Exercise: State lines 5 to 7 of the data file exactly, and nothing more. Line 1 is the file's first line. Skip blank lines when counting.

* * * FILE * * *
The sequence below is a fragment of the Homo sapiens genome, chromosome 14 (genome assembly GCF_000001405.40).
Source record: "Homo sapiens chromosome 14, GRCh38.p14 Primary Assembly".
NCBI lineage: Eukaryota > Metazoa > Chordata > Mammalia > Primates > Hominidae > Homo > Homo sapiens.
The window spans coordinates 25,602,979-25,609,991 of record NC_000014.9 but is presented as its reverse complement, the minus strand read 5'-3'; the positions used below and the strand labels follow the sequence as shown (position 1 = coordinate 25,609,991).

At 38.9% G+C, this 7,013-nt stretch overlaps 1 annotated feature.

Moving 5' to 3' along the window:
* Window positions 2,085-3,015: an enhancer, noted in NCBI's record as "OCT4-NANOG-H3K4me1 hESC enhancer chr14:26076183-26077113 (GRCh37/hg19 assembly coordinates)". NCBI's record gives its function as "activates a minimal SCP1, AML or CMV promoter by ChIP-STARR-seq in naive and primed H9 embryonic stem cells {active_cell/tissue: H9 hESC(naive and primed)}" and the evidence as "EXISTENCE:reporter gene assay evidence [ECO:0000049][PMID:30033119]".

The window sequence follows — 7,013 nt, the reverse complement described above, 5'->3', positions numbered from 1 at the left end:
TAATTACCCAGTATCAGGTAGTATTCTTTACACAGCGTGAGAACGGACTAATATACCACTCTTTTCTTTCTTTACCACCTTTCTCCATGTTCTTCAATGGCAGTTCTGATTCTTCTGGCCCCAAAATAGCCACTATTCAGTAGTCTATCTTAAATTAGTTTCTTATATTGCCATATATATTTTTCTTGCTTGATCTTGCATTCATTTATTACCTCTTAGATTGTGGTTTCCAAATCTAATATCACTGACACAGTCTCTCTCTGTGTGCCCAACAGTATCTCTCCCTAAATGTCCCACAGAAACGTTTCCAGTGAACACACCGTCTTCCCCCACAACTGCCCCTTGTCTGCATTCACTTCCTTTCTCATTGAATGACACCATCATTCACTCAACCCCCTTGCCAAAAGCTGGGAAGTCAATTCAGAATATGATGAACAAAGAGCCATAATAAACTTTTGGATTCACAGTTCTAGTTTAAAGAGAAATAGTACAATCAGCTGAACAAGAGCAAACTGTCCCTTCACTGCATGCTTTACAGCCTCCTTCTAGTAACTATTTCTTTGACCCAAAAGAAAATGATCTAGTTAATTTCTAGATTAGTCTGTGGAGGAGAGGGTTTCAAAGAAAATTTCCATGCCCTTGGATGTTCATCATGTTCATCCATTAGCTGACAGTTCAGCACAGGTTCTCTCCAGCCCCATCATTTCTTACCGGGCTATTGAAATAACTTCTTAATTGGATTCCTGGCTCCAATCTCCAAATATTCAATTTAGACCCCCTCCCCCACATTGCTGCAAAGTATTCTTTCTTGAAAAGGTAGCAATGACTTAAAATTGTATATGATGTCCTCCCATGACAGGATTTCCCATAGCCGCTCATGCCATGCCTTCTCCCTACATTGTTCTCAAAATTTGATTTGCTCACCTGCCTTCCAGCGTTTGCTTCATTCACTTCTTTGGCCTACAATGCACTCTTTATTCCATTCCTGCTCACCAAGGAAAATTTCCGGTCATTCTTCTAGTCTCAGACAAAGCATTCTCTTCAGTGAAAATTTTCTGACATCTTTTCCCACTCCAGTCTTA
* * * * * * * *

At 38.9% G+C, this 7,013-nt stretch overlaps 1 annotated feature.

Moving 5' to 3' along the window:
* Window positions 2,085-3,015: an enhancer, noted in NCBI's record as "OCT4-NANOG-H3K4me1 hESC enhancer chr14:26076183-26077113 (GRCh37/hg19 assembly coordinates)". NCBI's record gives its function as "activates a minimal SCP1, AML or CMV promoter by ChIP-STARR-seq in naive and primed H9 embryonic stem cells {active_cell/tissue: H9 hESC(naive and primed)}" and the evidence as "EXISTENCE:reporter gene assay evidence [ECO:0000049][PMID:30033119]".